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The travel marathon is over

…at least for now. Obviously I wasn’t on the road the entire time, because I took this picture of balloons at the market one Saturday while I was home. But the balloons mirror how I feel. Hello home! Hello family! Hello Sandy, cats, and Weber grill!

Hello, also, writing. I’d like to say that business travel gives me many opportunities to get into my writing head, but the opposite is true. After the first blush of any trip, I fall into the cycle of work/sleep/travel where it is almost impossible to generate that sustained creative focus that is part of writing. But that’s a reality of the working life and has been true at every job.

Joan Frye Williams and I briefly exchanged observations about travel while we were at WilsWorld. You could almost get me to pay you for the opportunity to speak. But modern American business travel is gruesome. Fetid, noisy, crowded, airless, slow, hot, and cold — and the food sucks. The very best you can do is a wan Disneyland facsimile of “good food.” At worst, you stand at the corner of Hamburger and Donut, wondering when you will see a living thing again.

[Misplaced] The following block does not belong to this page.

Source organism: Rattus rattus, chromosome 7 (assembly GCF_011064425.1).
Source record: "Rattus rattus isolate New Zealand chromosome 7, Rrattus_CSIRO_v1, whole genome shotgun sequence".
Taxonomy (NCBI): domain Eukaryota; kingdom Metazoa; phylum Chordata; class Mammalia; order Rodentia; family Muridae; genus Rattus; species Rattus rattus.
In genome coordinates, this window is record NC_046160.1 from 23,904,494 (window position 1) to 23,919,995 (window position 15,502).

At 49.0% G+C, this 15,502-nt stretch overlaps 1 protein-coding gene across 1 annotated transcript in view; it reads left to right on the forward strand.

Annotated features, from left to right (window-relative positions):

But then I get a chance to spend a quiet hour over lunch with a librarian I’ve always wanted to get to know better; or I have an hour to walk down State Street in Madison completely unescorted; or I wake up early and see a sunrise in a new parallel; or my talk goes well and I feel gratified. Or the man next to me on the crowded, fetid, airless flight turns to me and tells me how he spent 20 years managing a Dairy Queen and he is returning from visiting his son, the med student, and his eyes shine, and I know how lucky I am to share that moment, he and I, on that crowded,ร‚ย  stinky ship heading home.

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